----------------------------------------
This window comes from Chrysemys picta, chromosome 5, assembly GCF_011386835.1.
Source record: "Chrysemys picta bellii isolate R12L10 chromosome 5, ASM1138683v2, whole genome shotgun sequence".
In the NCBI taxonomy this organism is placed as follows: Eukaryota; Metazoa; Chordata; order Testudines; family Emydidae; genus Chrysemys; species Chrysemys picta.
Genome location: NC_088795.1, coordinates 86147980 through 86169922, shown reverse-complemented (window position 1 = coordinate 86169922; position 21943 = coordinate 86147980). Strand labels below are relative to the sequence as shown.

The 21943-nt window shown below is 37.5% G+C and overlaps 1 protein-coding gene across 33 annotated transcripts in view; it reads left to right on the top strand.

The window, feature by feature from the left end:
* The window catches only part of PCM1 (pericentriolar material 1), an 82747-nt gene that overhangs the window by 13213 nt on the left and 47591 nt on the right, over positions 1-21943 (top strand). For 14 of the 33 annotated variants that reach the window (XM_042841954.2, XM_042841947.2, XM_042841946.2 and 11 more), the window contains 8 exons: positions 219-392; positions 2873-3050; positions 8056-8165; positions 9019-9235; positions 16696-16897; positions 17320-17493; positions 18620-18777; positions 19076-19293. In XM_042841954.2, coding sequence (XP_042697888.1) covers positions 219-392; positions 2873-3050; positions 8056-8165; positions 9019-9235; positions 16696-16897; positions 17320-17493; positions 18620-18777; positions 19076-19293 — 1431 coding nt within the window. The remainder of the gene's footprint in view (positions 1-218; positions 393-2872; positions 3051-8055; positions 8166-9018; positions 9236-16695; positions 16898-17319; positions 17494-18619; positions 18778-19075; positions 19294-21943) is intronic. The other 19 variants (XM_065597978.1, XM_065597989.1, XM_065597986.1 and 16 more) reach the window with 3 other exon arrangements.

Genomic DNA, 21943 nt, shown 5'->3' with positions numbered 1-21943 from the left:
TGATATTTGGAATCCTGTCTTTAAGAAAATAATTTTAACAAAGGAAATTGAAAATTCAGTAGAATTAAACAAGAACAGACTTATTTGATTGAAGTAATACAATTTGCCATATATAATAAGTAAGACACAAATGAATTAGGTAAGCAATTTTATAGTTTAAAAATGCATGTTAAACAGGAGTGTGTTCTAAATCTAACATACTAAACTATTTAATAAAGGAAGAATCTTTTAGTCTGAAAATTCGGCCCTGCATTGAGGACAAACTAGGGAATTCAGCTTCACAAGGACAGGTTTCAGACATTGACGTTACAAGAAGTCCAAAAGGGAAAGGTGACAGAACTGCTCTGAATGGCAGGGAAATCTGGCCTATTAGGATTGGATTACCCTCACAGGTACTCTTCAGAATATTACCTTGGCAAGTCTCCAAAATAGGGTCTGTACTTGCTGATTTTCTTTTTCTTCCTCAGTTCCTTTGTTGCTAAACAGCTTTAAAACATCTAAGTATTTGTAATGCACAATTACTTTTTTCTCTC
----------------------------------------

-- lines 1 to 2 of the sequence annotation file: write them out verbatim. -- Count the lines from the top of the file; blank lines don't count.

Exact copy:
This window comes from Chrysemys picta, chromosome 5, assembly GCF_011386835.1.
Source record: "Chrysemys picta bellii isolate R12L10 chromosome 5, ASM1138683v2, whole genome shotgun sequence".